Yesterday I took a cab from my house to the campus. I do this every Wednesday morning, transporting Island Thrift's two tables and three luggage bags of stock back and forth. We have a regular cab driver named Roy. We've got an agreement with him, and he exclusively gives us rides for a fair fee (12 EC, or 4.50$ CDN, each way). Other cab drivers tried jacking up the prices on us, but Roy didn't, so we made an arrangement.
When he drove me in the morning, we got caught behind a dump truck on Moo Cow Trail, which was slowly moving between each house, blocking the entire lane, and taking their time with each garbage bin. The smell was horrendous; Roy stayed back fifty feet and still we could smell it. Roy, an honest, easy-going kind of guy, got really worked up about them. "You wouldn't find this shit anywhere else in the world," he told me. The garbage men have a terrible reputation for taking a long time and leaving a smelly mess everywhere they go. Honestly, it's a health hazard.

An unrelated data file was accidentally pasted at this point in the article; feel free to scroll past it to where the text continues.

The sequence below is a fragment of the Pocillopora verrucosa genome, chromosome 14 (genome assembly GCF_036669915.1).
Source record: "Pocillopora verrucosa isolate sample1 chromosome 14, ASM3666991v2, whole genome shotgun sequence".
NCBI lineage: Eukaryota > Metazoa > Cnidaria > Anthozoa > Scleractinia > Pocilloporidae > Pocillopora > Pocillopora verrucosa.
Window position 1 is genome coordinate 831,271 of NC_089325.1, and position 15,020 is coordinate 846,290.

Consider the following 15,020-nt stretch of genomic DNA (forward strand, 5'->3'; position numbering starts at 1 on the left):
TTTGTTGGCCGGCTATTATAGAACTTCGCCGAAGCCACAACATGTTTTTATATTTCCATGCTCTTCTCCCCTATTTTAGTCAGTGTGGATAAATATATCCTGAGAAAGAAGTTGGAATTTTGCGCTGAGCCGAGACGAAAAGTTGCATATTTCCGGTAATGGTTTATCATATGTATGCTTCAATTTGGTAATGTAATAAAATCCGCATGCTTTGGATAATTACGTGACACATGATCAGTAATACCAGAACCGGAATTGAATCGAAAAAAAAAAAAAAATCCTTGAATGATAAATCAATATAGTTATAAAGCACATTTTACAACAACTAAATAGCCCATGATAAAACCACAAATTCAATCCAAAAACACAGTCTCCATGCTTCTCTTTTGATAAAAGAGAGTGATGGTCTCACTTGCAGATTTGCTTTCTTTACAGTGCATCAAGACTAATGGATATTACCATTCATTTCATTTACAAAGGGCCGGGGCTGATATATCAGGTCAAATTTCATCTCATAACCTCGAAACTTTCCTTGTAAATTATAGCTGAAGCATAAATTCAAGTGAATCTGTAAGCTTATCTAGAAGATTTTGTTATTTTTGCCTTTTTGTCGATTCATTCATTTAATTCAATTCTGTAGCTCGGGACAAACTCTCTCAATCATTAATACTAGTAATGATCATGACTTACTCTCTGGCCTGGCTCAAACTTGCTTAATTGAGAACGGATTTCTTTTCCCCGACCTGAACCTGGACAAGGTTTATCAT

Meanwhile, we met our landlord the other day, who normally lives in Barbados. He's one cool cat. We invited him into our place, but he said that he didn't want to invade our privacy (this a nice change from our old Spanish landlord, who would refuse to take off his shoes, because of his Spanishness, and often peaked in our windows). He also apologized for how long it was taking to fix our Air Conditioning remote control, without which we can't turn the machine on. He talked about how services here should be much better, considering many of the technicians and other tradesmen are trained in the States, then come back here to work. He seemed to consider them an embarassment for Dominica.
Increasingly we've been seeing a kind of culture clash going on around us. Some of the people here are trying to shake off the image of a lazy Caribbean way of life. Most go along with the culture, which Ross students and spouses call "Island time" (meaning whatever you're trying to get will take a very long time to get to you, not necessarily because of geography, but because people here are in no rush to help you). Frankly, it's frustrating when you're used to North American customer service. There's no reason that most services should take as long as they do. I think that as the island develops from a third-world country, more and more businessmen are trying to change the culture of how people work here, and it's evident that they're exasperated. It's certainly an interesting dynamic.
Either way, it's comforting to know that we're slowly figuring out whom we can count on, and who will suddenly jack up their prices or take a long time to do a simple task. I hope that in the long run, those that work hard here are rewarded.